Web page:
Rosaceae, The Rose Family

The rose family is a family of flowering dicots that are considered to be one of the most important plant families economically speaking. Under its umbrella are examples such as apples, pears, plums, cherries, almonds, strawberries, blackberries, and of course roses. Description Family members vary in size from tiny wildflowers to large fruit trees. They’re often woody with a few

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Myrtaceae, The Myrtle Family

The myrtle family are a dicotoledenous group with members found across the world, with some noteworthy Aussie varieties. Description They are known for shedding bark, which may or may not be peeling off the stems depending on the species and time of year. This can be normal for these plants as long as it is natural and not mechanical (physical)

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Eucalyptus, The Gum Tree Genus

Eucalypts are plants within 7 genera of the myrtle family Myrtaceae that share a number of characteristics, and are native to Australia and a select few other nearby countries and islands. They produce the medicinal eucalyptus oil which is anti biotic and anti viral medicine for external use, as well as being a nasal decongestant. Nothing says “Australia” quite like a

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Callistemon & Melaleuca, The Bottle Brush Genera

Bottle brushes are in the Myrtaceae family along with eucalypts and lilly pillies. It’s contended whether or not Callistemon group is worthy of being described as a separate genus from the Melaluca group due to the fact that they are very similar. Because of this, they’ve been combined into a single post here. These plants are full of camphoraceous essetial oils and are responsible

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The Citrus Genus

Citrus plants belong to a single genus native to Southeast Asia, Australia and Melanesia within the dicotyledonous Rutaceae family.

These plants are known as being easily hybridisable, hence a lot of varieties are hybrids of multiple species.


Plants within this genus generally have the habit of a shrub or tree.

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Arecaceae, The Palm Family

Palms are a family consisting of evergreen monocotyledonous trees, shrubs and climbers with characteristic compound leaves known as fronds. Even though they do not resemble other trees in the dicot and gymnosperm classes in the way those plants display true secondary (lateral) growth, palms sometimes display “anomalous secondary growth” where individual cells enlarge to thicken the trunk without a vascular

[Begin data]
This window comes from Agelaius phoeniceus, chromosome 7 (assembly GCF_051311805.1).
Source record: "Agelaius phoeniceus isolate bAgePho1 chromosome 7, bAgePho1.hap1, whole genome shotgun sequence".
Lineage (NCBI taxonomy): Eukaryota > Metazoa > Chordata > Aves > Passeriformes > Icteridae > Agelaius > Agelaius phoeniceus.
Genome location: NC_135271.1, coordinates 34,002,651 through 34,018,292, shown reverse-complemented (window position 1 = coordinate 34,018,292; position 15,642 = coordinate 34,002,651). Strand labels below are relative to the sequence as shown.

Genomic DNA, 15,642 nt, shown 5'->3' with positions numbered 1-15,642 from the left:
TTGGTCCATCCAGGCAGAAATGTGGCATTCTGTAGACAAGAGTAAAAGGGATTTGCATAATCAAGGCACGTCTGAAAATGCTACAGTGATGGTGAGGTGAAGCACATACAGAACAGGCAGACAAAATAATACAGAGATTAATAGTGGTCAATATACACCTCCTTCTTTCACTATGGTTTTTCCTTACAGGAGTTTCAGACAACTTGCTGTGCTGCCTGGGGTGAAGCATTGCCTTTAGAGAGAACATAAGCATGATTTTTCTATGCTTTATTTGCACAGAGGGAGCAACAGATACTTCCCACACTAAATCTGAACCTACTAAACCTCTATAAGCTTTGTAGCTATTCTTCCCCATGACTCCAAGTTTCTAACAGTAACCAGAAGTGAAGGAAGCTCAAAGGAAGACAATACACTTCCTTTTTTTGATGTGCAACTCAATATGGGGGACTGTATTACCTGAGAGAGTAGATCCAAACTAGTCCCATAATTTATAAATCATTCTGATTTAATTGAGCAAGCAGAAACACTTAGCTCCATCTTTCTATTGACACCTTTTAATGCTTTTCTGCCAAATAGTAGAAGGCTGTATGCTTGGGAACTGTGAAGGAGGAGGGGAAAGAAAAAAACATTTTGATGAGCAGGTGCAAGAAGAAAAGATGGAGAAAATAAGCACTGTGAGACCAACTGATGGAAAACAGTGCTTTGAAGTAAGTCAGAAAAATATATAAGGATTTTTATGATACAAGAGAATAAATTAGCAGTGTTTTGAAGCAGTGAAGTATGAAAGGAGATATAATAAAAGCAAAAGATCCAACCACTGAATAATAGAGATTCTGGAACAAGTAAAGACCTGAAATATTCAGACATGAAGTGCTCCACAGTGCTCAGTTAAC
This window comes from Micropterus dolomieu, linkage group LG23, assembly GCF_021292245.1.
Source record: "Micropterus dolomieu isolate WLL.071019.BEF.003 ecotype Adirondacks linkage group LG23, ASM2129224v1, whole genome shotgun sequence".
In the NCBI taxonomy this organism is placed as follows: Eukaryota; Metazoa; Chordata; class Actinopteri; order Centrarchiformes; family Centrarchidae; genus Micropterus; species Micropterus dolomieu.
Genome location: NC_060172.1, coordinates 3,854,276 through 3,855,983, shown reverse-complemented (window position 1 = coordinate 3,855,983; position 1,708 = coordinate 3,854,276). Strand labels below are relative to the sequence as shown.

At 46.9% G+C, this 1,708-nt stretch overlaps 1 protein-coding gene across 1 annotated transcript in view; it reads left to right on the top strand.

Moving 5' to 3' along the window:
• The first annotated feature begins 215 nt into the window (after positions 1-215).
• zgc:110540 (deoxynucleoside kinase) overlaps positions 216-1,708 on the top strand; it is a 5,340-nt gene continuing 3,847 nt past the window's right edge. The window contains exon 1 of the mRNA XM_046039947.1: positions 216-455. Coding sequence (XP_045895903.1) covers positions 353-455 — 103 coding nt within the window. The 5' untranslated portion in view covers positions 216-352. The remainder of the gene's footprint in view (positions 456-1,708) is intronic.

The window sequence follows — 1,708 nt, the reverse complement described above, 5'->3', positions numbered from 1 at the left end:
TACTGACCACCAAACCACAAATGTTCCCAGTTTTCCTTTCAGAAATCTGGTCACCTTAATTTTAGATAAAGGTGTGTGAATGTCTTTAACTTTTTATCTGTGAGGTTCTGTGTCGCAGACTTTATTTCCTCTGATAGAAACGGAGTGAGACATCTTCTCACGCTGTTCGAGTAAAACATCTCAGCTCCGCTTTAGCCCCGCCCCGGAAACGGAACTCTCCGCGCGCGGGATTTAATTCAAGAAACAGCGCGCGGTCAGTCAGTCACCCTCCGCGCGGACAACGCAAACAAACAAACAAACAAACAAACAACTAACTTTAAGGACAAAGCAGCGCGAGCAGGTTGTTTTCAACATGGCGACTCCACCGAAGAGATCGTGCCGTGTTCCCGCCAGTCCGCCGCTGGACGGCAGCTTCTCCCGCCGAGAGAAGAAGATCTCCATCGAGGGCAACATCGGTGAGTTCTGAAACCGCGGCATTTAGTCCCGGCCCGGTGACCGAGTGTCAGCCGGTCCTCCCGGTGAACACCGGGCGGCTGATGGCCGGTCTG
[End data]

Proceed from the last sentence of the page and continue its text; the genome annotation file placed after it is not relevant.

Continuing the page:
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Orchidaceae, The Orchid Family

There are few flowers that inspire the type of awe that orchids do. They come in some seriously weird and wacky forms and I’m not quite sure there’s such a thing as an ordinary orchid, unless you’re comparing it against other orchids. All orchids belong to a single family of monocots, Orchidaceae. You might find members growing in the soil or

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Crassulaceae, The Stonecrop Family

Crassulas, stonecrops or hen-and-chicks, are the typical plant one thinks of when we hear the word “succulent”. In fact, not all succulent plants are crassulas, and not all crassulas are succulent (though the vast majority are). They are usually desert dwellers that love plenty of sun and well-draining soil; just don’t keep their feet wet for too long as this

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Araceae, The Aroid Family

Plants in the Araceae family, colloquially known as aroids, are usually pretty easy to identify, especially if you can see “one” of their “flowers” (actually an inflorescence). Monstera deliciosa is an example of an aroid with an edible fruit, however it’s important to note that the fruit must fully ripen which can take up to a year, because under-ripe monstera fruits can be toxic.

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